Making Our New Life Real
- Wonder into the story of Jesus and Zacchaeus.
- Identify ways Zacchaeus made his new life real.
- Give examples of running away from sin.
- Discern the “good” God wants us to do.
You may have noticed that of all the gospel writers, Luke is the one who tends to pay attention to the details, and this story is a classic example. Zacchaeus is a tax collector. Most gospels might stop there, but Luke tells us that he's the head honcho of tax collectors, and he's rich, and that he's short.
Good Jews just didn't associate with tax collectors and despised them for several good reasons:
They worked for the Roman oppressors by essentially buying up contracts for tax collection and then skimming off their profits from the top.
Associating with them made Jews ceremonially unclean, and therefore unfit to enter a synagogue or participate in the great temple festivals.
In the pursuit of tax money they were known as brutal and selfish people, finagling every penny they could from the poor and demanding big profits from the rich.
Once again a large crowd follows Jesus, offering a chance for the well-known chief tax collector to get a look at this man who was becoming a sensation. But Zacchaeus couldn't get a good look at him because he was so short. So, risking ridicule and even violence, Zacchaeus climbed a tree to get a look.
Was it mere curiosity? No, something about Jesus had struck a deep chord in Zacchaeus's heart. Perhaps he was profoundly unhappy and lonely. Perhaps he had heard that Jesus had talked to other tax collectors and even accepted dinner invitations to their homes. It must have been hard for Zacchaeus to endure such hatred and ridicule, no matter how rich he had become.
As Jesus passes by, Zacchaeus sits perched in a tree. He doesn't dare to do or say anything. Then Jesus stops right there under that tree, looks up at Zacchaeus, whose heart must have been pounding, and says something unimaginable. Jesus invites himself over to Zacchaeus's house for dinner---no, he demands it! "Zacchaeus, come down immediately. I must stay at your house today." The crowd mutters about Jesus' bad behavior as Jesus and his disciples head off to Zacchaeus's house for dinner.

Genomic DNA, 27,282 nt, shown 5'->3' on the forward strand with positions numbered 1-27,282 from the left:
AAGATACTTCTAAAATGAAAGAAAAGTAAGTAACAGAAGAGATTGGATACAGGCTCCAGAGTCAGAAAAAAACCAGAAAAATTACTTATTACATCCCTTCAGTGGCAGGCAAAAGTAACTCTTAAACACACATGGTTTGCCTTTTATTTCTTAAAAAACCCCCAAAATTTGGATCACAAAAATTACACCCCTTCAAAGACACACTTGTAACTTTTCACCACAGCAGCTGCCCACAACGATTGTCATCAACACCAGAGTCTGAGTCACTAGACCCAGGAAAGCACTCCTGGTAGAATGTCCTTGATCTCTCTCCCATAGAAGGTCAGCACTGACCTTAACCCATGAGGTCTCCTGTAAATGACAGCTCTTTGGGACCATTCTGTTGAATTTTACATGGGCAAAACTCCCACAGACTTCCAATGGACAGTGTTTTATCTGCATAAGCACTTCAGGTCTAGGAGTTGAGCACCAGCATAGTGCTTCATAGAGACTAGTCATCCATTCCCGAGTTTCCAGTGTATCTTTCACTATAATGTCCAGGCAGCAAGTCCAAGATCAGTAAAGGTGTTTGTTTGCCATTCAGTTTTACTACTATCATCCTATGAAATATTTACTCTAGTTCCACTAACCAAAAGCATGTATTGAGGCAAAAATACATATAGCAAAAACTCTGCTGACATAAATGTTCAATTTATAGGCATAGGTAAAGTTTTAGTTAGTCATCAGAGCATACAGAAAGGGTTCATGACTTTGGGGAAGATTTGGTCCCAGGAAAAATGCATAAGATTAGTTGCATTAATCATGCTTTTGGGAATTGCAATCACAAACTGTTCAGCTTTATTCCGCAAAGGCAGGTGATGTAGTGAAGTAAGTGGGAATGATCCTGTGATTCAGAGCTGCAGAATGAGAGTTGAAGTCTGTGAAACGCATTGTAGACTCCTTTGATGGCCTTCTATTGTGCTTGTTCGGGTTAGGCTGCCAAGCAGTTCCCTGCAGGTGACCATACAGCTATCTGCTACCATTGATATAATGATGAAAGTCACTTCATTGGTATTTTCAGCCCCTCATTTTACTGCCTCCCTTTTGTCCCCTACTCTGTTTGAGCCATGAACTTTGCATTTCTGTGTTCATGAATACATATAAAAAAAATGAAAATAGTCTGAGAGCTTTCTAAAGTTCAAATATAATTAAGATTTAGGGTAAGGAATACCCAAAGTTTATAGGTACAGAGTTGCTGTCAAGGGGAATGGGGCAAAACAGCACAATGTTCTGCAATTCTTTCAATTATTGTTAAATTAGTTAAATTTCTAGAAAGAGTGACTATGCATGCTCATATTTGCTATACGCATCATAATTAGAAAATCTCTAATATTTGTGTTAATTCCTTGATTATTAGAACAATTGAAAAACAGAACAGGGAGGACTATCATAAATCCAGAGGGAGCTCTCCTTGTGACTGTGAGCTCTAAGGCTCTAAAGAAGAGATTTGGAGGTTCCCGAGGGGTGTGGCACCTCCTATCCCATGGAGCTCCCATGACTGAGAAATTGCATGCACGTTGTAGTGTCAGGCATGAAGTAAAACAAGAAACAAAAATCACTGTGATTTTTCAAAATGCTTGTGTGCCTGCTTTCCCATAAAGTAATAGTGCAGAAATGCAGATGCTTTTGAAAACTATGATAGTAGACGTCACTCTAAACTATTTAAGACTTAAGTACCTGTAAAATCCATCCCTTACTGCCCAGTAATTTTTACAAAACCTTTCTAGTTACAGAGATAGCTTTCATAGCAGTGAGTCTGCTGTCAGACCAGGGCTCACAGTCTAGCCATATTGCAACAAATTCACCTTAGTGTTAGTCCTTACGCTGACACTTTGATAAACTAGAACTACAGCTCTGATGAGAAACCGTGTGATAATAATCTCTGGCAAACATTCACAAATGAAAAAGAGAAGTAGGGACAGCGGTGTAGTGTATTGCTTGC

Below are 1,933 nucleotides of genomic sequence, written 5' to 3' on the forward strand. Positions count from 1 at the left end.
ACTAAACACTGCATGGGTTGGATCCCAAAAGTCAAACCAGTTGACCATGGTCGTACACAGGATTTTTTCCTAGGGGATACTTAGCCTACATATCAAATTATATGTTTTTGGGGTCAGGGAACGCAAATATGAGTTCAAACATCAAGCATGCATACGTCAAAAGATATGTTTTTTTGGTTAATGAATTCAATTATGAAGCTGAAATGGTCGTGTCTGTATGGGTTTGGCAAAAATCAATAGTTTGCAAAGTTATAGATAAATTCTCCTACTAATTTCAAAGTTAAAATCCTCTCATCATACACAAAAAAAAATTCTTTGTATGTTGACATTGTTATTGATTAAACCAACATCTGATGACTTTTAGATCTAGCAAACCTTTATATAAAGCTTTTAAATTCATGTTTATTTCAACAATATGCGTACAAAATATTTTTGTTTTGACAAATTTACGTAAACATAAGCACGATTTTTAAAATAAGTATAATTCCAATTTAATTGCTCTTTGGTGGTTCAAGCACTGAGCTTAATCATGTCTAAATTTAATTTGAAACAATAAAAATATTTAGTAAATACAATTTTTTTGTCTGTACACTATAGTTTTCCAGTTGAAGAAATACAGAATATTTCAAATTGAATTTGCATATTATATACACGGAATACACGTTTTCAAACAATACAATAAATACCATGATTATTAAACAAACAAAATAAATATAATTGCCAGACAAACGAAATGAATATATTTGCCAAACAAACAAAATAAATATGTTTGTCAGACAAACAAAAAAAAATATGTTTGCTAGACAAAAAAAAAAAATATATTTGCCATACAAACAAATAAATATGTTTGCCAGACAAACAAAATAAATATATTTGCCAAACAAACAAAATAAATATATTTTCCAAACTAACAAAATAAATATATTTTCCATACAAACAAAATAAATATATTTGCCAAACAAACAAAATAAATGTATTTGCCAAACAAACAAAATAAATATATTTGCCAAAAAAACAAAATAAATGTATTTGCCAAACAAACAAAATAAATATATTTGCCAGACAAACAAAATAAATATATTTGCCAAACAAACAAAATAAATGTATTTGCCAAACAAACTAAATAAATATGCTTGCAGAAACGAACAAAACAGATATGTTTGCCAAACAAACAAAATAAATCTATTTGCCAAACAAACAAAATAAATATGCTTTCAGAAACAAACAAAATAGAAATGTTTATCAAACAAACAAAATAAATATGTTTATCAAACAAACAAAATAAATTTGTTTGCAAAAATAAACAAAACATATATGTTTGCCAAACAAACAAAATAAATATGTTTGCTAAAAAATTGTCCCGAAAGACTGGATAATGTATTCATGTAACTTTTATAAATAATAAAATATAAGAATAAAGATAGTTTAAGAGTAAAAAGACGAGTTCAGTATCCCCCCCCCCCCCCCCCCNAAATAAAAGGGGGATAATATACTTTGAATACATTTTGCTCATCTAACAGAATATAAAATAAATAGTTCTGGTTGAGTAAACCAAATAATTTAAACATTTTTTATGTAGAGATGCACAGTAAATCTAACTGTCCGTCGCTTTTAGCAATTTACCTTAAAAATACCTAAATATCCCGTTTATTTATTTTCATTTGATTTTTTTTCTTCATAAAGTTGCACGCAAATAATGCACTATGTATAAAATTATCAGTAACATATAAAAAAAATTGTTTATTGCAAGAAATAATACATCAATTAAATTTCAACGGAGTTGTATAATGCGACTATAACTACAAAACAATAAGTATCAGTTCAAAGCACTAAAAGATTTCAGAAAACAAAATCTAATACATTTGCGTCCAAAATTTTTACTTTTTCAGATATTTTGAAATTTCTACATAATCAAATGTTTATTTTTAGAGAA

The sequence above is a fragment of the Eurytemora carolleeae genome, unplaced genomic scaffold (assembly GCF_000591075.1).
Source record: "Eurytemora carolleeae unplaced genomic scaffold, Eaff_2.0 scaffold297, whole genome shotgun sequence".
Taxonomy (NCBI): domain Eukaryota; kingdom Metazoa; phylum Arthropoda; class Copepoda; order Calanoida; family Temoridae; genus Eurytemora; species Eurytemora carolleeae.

I imagine the scene unfolding like this: in the middle of the dinner, Zacchaeus stands up, as if to offer a toast. Instead he makes a vow: "Here and now I give half my possessions to the poor, and if I have cheated anybody out of anything, I will pay back four times the amount." It's interesting that Zacchaeus doesn't stop being a tax collector (somebody's got to do it, after all), but he commits himself to doing it honestly.
Jesus honors him by declaring, "Today salvation has come to this house, because this man, too, is a son of Abraham. For the Son of Man came to seek and to save what was lost" (vv. 9-10). In the face of rejection by his fellow Jews, who put him outside the covenant, Jesus declares Zacchaeus to be one of them, a fellow heir of God's covenant with Abraham.
Notice that Zacchaeus's salvation involves two things: he believes in Jesus, and he does the right thing by turning away from his cheating practices. He commits himself to right belief and right living at the same time. Salvation is a change of heart and a change of life.
What was Zacchaeus feeling when Jesus stopped under that tree and looked up?
Why was it advantageous for the Romans to have the Jews collect their taxes?
Why didn’t Zacchaeus give up tax collecting altogether?
What might be a modern equivalent of Zacchaeus’s business practices? Selling inferior products or making people think they needed something when what they had was fine (a new roof or a furnace)?
Make sure your group sees that salvation involves more than belief, but a real change of life. If possible, share your own testimony to God’s grace in changing your own life in some way.
Welcome everyone as they arrive. When you’re ready to begin, invite everyone to stand as you describe and demonstrate a yoga position called “tree pose.” Challenge your group to try this exercise in balance and flexibility.
Invite them to take off their shoes and socks and follow these steps:
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